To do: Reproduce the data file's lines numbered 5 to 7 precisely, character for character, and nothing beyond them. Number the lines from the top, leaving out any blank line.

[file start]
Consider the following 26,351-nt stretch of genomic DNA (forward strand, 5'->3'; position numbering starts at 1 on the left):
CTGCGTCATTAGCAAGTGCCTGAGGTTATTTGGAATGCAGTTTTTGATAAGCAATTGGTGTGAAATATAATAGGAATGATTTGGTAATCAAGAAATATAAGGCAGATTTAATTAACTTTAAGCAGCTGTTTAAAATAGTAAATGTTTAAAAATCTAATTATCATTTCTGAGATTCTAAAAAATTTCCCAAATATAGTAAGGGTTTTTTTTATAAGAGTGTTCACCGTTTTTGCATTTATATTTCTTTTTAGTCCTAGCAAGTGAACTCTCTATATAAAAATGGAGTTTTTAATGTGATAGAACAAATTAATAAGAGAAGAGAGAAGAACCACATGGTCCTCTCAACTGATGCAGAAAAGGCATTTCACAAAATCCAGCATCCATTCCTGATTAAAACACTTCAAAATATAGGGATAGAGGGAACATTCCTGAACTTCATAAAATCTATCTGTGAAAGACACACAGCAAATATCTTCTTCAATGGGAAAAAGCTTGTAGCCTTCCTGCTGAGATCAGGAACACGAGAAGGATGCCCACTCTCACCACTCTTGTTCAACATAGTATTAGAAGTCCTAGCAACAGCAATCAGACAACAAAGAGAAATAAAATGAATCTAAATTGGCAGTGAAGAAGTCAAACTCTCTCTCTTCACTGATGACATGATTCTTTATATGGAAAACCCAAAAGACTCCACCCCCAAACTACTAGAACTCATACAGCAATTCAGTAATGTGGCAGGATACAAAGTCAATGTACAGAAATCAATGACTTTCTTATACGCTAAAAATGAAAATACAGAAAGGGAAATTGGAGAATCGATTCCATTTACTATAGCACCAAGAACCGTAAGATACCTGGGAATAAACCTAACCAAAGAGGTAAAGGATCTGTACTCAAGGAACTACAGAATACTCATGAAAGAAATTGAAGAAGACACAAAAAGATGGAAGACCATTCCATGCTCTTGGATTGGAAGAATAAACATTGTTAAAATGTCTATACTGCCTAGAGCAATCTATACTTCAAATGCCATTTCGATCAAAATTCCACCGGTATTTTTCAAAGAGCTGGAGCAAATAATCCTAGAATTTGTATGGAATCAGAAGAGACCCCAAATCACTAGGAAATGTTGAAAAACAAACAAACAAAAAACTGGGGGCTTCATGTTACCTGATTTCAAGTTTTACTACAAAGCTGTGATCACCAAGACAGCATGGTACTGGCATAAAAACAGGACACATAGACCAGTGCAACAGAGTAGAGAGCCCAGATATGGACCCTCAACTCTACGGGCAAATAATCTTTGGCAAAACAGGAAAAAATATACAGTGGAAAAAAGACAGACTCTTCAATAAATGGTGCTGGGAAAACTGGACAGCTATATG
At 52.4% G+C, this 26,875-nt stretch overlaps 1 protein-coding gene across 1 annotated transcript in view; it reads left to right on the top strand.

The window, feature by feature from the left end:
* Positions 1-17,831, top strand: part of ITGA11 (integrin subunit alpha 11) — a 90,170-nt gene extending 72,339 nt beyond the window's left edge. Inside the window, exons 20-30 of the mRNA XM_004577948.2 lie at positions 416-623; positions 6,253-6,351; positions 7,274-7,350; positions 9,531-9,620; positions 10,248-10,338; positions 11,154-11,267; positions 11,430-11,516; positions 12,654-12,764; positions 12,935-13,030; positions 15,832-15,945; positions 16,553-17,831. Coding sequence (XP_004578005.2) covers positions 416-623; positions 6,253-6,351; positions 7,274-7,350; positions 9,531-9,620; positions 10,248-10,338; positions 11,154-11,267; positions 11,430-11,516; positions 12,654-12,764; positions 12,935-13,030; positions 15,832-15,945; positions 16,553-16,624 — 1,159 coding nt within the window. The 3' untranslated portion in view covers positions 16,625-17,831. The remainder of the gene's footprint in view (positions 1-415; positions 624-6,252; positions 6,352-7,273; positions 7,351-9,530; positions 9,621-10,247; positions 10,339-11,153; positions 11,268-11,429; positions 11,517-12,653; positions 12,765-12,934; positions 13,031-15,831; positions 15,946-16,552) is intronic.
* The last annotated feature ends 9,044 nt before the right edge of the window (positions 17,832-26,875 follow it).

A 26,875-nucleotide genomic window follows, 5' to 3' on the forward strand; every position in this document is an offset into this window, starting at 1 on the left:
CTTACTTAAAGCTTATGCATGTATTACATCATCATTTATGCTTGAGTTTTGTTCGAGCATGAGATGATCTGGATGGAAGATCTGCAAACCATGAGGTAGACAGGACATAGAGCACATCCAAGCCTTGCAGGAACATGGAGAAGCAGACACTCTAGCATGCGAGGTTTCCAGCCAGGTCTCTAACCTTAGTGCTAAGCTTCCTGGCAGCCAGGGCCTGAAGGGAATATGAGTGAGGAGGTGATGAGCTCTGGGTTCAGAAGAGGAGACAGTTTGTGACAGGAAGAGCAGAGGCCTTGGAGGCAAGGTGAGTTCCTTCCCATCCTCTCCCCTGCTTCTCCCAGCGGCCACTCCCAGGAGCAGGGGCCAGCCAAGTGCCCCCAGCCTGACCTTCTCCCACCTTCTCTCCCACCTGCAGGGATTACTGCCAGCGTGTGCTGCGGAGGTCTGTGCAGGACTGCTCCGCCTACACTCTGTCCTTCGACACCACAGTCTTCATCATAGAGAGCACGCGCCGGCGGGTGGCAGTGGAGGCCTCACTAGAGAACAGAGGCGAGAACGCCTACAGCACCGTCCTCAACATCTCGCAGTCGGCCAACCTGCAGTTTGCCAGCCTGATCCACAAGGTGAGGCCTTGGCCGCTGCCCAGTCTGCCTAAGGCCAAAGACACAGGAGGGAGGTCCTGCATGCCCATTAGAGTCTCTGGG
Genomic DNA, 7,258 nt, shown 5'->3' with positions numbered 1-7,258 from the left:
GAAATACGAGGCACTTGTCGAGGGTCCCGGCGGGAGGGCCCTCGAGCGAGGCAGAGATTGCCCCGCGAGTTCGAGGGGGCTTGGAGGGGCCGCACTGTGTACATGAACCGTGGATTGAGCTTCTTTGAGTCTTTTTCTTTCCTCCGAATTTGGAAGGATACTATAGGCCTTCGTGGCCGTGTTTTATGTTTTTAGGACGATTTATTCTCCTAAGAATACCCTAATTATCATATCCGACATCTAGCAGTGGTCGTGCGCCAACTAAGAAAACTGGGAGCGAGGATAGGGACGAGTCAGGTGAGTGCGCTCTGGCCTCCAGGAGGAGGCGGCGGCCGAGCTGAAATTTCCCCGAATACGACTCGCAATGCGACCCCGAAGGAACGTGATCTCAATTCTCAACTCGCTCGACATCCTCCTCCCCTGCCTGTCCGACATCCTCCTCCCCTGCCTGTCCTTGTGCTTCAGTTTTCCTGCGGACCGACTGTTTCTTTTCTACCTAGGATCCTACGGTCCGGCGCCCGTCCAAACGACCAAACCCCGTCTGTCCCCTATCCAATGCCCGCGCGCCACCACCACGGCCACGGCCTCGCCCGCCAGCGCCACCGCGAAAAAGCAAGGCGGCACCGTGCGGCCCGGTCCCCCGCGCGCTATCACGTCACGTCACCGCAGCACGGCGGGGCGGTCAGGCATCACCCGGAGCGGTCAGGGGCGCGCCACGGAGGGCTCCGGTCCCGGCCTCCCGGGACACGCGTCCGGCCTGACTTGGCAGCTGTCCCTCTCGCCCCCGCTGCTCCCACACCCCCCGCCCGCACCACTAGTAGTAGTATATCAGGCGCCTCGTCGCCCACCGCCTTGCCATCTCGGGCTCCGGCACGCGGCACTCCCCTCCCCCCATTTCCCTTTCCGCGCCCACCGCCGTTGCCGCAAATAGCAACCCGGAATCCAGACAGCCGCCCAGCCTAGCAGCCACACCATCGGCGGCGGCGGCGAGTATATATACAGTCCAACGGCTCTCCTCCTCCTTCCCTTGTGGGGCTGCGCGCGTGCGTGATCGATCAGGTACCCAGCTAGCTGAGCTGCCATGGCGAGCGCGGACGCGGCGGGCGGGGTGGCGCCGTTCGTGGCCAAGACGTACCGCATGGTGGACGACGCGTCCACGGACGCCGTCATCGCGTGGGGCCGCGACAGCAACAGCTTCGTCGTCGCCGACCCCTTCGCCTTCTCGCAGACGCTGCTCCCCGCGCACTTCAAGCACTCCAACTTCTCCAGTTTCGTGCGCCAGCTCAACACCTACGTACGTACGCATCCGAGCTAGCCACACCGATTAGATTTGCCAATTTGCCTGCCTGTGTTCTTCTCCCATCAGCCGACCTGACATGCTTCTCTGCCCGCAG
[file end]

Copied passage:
* Positions 1-17,831, top strand: part of ITGA11 (integrin subunit alpha 11) — a 90,170-nt gene extending 72,339 nt beyond the window's left edge. Inside the window, exons 20-30 of the mRNA XM_004577948.2 lie at positions 416-623; positions 6,253-6,351; positions 7,274-7,350; positions 9,531-9,620; positions 10,248-10,338; positions 11,154-11,267; positions 11,430-11,516; positions 12,654-12,764; positions 12,935-13,030; positions 15,832-15,945; positions 16,553-17,831. Coding sequence (XP_004578005.2) covers positions 416-623; positions 6,253-6,351; positions 7,274-7,350; positions 9,531-9,620; positions 10,248-10,338; positions 11,154-11,267; positions 11,430-11,516; positions 12,654-12,764; positions 12,935-13,030; positions 15,832-15,945; positions 16,553-16,624 — 1,159 coding nt within the window. The 3' untranslated portion in view covers positions 16,625-17,831. The remainder of the gene's footprint in view (positions 1-415; positions 624-6,252; positions 6,352-7,273; positions 7,351-9,530; positions 9,621-10,247; positions 10,339-11,153; positions 11,268-11,429; positions 11,517-12,653; positions 12,765-12,934; positions 13,031-15,831; positions 15,946-16,552) is intronic.
* The last annotated feature ends 9,044 nt before the right edge of the window (positions 17,832-26,875 follow it).

A 26,875-nucleotide genomic window follows, 5' to 3' on the forward strand; every position in this document is an offset into this window, starting at 1 on the left: